The first one always steals the limelight and rightly so. After all, things wouldn’t have taken shape if it wasn’t for the first one. The second is always relegated to… well, the second place. And like most things in this world, this is true for web browsers too.
You may know of the very first web browser – WorldWideWeb (now called Nexus) – created by Sir Tim Berners-Lee. It’s been written about and praised ad nauseam. The browser and the corresponding first web server (CERN httpd) gave birth to the WWW.
But what about the second web browser?
In this short post, I’m going to tell you about that little program which, though forgotten, was as important as the first one… and, if I may dare say, a tad more significant. How? Glad you asked!
Tim Berners-Lee invented the World Wide Web on two NeXTcube computers he had at his laboratory at CERN. These were high-end expensive machines and not everyone could afford them. (FYI, NeXT Computers was founded by Steve Jobs when he resigned from Apple in 1985).
The first browser ran ONLY on NeXTSTEP, the operating system of NeXT computers. For the WWW to become popular, it had to be available to the everyone around the world. If it had remained accessible only to NeXT users, the web would have ended like any another academic project (CERN is a high-energy physics institute). This is where Line Mode, the second web browser, stepped in.
Soon after Nexus was completed, Berners-Lee asked an intern, Nicola Pellow, to start working on a “passive browser” which would run on all popular computers of that time. Pellow received help from Henrik Frystyk Nielsen, Sir Tim’s first graduate student, and the first beta was released on 8th April 1991. A few days later, Line Mode was officially released.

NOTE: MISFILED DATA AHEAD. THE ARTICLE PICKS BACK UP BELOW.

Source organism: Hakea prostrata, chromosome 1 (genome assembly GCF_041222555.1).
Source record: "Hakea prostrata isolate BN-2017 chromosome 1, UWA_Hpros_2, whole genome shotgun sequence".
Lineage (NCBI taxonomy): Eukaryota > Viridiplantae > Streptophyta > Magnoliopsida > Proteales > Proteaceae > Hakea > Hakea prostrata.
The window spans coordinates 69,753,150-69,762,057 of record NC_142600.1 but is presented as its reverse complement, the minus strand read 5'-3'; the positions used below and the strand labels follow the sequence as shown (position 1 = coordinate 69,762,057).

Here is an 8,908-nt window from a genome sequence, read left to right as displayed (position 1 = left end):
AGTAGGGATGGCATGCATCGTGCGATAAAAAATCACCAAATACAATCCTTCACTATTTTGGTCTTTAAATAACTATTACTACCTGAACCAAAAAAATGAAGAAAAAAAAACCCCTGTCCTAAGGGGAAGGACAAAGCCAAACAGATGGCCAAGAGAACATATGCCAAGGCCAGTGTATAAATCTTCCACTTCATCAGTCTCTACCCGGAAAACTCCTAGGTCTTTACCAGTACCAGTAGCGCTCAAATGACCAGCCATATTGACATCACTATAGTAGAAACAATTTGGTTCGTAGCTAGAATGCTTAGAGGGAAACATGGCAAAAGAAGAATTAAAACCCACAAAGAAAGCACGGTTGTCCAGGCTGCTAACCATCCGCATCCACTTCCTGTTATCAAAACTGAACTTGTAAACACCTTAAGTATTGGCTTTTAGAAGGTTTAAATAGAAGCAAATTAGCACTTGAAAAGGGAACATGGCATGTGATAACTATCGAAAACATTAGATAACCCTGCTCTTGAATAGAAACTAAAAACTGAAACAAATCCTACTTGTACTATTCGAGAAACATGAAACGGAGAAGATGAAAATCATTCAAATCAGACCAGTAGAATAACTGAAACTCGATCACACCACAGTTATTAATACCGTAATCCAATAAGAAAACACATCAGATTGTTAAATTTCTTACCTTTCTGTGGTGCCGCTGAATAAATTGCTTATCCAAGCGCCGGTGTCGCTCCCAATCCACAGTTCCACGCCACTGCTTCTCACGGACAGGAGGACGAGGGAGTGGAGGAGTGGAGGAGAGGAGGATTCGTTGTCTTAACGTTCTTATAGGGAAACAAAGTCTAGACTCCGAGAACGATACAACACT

Unlike Nexus, Line Mode was a text browser and could not display images. But it made up for that shortcoming by being available for all well-known operating systems – “All unix systems, VMS with any flavour of TCP/IP, VM/CMS, PC (any reasonable socket library), MVS, (even the Mac).“
And that’s the reason I think Line Mode was crucial to the success of the World Wide Web. It was actually quite popular in the early days of the web.
A simulator of the Line Mode browser is still available on the CERN web site – check it out here.
FYI, Nicola Pellow teamed up with Robert Cailliau to create the very first web browser for the Mac called MacWWW (also known as Samba). It could be had for 50 European Currency Units, which probably makes it the first commercial web software.
[Robert Cailliau was a colleague of Sir Tim at CERN and had played a pivotal role in the development of the World Wide Web.]
The popular Sudoku involves no mathematics at all. Instead of numbers, shapes, alphabet, colors, symbols etc. can be used. That's the beauty and simplicity of the puzzle! By the way, only 5,472,730,538 Sudoku are solvable. That's a big enough number in itself! Contrary to popular belief stemming probably from it's Japanese sounding name, Sudoku did not originate in Japan! It was created by an American Architect, Howard Garns, who called it Number Place - the Japanese still call it that. On a related note, the credit for popularising Sudoku goes to Wayne Gould, a Hong Kong judge. He spent several years in developing a computer program that would automatically generate these puzzles. Gould also convinced The Times in Britain to publish them. From there, Sudoku quickly reached US shores and spread around the world. [more...]